Alastair Crooke on Ahmedinejad in Lebanon


"Firstly, let us put to one side the nonsense: The President of Iran’s visit was not about embedding Lebanon as a part of the Iranian state, nor was it about paving the way for any Hizbullah ‘take-over’ of Lebanon; and nor can the visit be described as a ‘provocation’. It was of course self-evidently intended to express defiance towards Israeli military hegemony and to assert a stand of counter-deterrence to any Israeli military threat, but that it is very different from an ‘act of provocation’ deliberately intended to draw an Israeli response.  All these claims for the purpose of the visit are just a part of the psychological warfare mounted against Iran, and can be ignored.

The visit was, in fact, a State visit. The Iranian President was formally invited by the Maronite Christian President of Lebanon some while ago. Iran is a prominent regional state, just as Turkey is – whose Prime Minister happens to be visiting Beirut today.

Iran’s popularity on the streets should not surprise anyone.  It is real, and it is heartfelt – and extends beyond the Shi’i of the south of Beirut.  Having been present here in Beirut throughout the war of 2006, I experienced the almost universal shock at how leaders and so-called ‘friends of Lebanon’ such as Tony Blair and Condoleezza Rice tried to fend-off and delay a ceasefire – in order to allow Israel more time to ‘finish the job’, i.e. to destroy more bridges, more infrastructure and impose civilian casualties – as our ‘price’ to be paid for Hizbullah’s seizure of Israeli soldiers. Feelings here are still raw on this point, and all sectors of opinion know that the only real support for Lebanon in those dark hours came from Syria and Iran.  Unsurprisingly, there was a direct element of gratitude in expression to Iran in recent days both for the support then, and its subsequent economic assistance to repair the damage."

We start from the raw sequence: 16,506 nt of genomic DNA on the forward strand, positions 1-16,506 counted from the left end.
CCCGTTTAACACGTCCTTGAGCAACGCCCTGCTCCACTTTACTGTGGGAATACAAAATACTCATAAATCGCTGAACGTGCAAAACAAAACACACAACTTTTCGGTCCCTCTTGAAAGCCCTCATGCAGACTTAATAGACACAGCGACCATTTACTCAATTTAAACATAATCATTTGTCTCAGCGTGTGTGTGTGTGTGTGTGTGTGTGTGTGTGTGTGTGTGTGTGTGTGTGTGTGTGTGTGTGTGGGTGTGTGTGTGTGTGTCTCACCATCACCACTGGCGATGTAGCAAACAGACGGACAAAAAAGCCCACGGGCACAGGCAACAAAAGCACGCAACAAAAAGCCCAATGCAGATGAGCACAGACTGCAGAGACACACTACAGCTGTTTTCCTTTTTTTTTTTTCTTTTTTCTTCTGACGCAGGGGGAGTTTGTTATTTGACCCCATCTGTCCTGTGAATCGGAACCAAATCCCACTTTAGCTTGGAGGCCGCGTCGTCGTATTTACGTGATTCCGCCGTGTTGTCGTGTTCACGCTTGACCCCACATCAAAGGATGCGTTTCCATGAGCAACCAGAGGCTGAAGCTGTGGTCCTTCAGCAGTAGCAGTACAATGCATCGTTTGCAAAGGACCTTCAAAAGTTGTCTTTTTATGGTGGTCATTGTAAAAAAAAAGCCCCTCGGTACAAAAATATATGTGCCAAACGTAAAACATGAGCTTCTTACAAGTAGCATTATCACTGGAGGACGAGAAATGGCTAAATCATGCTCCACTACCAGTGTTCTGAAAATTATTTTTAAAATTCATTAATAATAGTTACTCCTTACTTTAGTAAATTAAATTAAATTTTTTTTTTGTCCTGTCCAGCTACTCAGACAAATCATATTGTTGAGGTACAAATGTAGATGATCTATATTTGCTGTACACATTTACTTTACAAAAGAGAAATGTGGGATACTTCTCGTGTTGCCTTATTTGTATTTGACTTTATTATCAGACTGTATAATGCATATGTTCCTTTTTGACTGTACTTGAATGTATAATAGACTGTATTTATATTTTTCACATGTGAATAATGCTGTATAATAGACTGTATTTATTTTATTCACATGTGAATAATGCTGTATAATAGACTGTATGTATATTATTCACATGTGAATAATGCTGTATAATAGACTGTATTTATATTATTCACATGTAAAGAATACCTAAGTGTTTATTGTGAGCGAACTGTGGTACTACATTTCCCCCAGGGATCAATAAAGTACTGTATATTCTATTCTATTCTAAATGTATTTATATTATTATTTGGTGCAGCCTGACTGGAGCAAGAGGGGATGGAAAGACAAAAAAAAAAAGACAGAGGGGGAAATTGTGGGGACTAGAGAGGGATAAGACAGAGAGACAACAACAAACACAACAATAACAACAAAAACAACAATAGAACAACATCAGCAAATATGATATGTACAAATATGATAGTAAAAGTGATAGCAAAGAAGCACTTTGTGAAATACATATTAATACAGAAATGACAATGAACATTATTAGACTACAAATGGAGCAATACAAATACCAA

Glad someone is taking the time to debunk the "who invited him anyway" line coming out in Washington. But I'll have to beg to differ about Crooke's conclusion that Ahmedinejad articulates a global revolt against market capitalism or alienated elites — not only are Iran's elites at times as alienated from ordinary people as those anywhere else, but in that country you see two rival elite clusters (broadly identified around the Rafsanjani crowd and the Republican Guards) use corruption, state control and even violence to gain control.

Ahmedinejad in Lebanon